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 Texas : Features : Columns : All Things Historical :

ROBERT AND HARRIET POTTER

by Archie P. McDonald, PhD
Archie McDonald Ph.D.
"There ain't no good in men" claims a line from a song titled "Frankie and Johnny." It might as well have been titled "Harriet and Robert" for real life early East Texans whose saga has been captured so well in a novel by Elithe Hamilton Kirkland titled Love Is A Wild Assault. Here are some basic facts:
Robert Potter was born in North Carolina in 1799. He joined the US Navy in 1815, resigned in 1821 and became a lawyer, and in 1826 he was married to Isabel A. Taylor and elected to Congress. Potter's first political career ended in 1831 when he resigned from Congress after he had castrated his wife's cousin and another man he believed had become too familiar with Isabel. The incident received sufficient celebrity that the term "Potterized" became euphony for such an act.

Potter migrated to Texas in 1835 and joined Texas revolutionaries. He served as a delegate from Nacogdoches to the Consultations in 1835 and 1836 and signed the Texas Declaration of Independence. Potter fought at San Jacinto and afterwards won appointment as secretary of the Texas Navy. Later, he was a member of the Texas Congress.
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Harriet Moore of New Orleans married Solomon Page and they moved to Texas, where Page deserted her to enlist in the revolutionary army. She managed to survive, even during the Runaway Scrape, with assistance from Potter. Harriet turned down Page's offer of reconciliation and decided to return to New Orleans, then move in with relatives in Kentucky. Potter offered his help, but instead took her to property he owned in present­day Harrison County. Potter convinced Harriet that her marriage to Page was invalid in Texas because they had not been married by a priest, and so they were betrothed by bond in September 1836, lived together at Potter's Point on Caddo Lake, and produced two children.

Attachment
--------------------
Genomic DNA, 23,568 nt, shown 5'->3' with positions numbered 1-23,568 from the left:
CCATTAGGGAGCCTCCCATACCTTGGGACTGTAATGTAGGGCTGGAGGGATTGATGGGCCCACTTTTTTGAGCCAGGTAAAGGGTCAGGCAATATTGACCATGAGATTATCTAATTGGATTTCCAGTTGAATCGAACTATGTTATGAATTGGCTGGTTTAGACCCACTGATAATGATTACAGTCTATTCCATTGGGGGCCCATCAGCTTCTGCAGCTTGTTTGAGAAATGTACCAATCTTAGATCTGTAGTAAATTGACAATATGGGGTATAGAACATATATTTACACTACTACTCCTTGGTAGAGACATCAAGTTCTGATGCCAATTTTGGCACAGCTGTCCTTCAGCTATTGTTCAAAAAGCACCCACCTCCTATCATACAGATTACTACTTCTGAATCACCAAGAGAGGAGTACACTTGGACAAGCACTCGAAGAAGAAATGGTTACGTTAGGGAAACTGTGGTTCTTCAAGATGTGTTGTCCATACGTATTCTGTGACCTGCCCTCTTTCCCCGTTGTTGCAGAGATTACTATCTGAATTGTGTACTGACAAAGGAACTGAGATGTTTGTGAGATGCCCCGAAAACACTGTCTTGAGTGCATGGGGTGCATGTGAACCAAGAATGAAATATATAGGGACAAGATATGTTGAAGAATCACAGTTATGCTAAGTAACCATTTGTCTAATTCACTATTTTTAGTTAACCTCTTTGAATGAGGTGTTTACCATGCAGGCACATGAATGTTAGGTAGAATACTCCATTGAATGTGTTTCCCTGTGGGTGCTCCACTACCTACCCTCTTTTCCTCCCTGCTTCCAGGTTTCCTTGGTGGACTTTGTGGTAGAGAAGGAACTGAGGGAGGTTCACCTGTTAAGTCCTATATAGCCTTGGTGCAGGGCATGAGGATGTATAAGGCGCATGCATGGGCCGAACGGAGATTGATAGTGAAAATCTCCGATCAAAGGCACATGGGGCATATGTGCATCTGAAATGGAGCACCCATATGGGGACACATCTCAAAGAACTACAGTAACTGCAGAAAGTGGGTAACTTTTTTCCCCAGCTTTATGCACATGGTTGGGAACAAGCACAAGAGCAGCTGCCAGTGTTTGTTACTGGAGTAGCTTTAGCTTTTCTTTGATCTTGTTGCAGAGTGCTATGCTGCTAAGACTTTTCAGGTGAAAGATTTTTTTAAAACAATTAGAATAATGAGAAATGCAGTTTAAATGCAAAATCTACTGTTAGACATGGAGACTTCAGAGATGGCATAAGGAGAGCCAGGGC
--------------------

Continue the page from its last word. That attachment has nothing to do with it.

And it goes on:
Potter served in the Texas Congress, which meant that he spent much time in Austin. After he was assassinated during the Regulator-Moderator War, Harriet discovered while probating his will that he had left their homestead to Sophia Mayfield of Austin. He left other property to Harriet, whom he identified as "Mrs. Page."

Harriet continued to live on the homestead and remarried in 1842 to Charles Ames. Mayfield never tried to take possession of the homestead, but following her death in 1852 and acquisition of the property by others, the Ames filed suit to have Potter's will set aside so Harriet could have unquestioned ownership of their homestead. But Justice O.M. Roberts ruled the marriage of Robert Potter and "Harriet Page" by bond invalid, so Harriet Ames was dispossessed and returned to New Orleans, sadder but wiser, having learned there was precious little good in men who went to Texas.

All Things Historical
March 21-27, 2004 column
A syndicated column in over 40 East Texas newspapers
Published with permission
This column is provided as a public service by the East Texas Historical Association. Archie P. McDonald is director of the Association and author of more than 20 books on Texas.

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